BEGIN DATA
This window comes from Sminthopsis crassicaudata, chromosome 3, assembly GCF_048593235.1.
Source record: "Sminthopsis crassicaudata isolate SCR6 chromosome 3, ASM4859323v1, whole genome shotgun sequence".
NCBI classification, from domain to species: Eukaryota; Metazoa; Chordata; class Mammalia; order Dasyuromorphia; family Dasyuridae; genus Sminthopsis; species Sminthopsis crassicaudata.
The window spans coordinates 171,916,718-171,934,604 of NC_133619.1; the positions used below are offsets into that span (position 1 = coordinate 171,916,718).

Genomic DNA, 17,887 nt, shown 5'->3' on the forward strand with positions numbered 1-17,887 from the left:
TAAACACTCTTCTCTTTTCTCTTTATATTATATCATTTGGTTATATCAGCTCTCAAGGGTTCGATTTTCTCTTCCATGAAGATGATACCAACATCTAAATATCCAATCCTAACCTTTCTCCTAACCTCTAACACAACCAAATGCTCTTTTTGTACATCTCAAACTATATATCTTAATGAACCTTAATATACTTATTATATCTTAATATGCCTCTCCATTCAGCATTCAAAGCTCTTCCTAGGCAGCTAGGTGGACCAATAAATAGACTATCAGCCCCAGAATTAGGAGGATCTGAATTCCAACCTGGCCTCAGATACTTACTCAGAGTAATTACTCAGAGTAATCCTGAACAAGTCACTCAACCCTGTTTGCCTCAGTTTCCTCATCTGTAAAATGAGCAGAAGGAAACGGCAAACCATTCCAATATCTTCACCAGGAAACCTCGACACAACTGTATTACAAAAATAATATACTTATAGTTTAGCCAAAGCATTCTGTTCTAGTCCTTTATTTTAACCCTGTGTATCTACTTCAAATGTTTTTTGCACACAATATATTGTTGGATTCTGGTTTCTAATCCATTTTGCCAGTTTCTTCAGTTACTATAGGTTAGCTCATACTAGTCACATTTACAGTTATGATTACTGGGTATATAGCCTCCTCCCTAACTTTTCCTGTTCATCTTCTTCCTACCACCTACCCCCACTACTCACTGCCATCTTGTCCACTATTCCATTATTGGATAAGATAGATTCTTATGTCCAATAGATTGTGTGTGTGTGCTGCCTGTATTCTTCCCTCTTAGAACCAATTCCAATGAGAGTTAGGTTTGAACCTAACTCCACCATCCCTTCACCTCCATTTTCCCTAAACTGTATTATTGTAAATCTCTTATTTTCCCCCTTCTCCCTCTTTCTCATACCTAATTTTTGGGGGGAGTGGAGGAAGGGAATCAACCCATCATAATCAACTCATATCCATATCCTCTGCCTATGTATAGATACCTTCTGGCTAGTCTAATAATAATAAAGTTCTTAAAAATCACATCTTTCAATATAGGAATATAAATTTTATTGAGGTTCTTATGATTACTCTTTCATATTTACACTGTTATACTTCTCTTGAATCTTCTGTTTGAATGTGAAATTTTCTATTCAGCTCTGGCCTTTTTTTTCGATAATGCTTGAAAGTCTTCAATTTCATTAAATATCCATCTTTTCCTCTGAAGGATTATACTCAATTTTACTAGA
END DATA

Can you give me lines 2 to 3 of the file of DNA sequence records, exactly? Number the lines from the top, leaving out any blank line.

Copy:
Source record: "Sminthopsis crassicaudata isolate SCR6 chromosome 3, ASM4859323v1, whole genome shotgun sequence".
NCBI classification, from domain to species: Eukaryota; Metazoa; Chordata; class Mammalia; order Dasyuromorphia; family Dasyuridae; genus Sminthopsis; species Sminthopsis crassicaudata.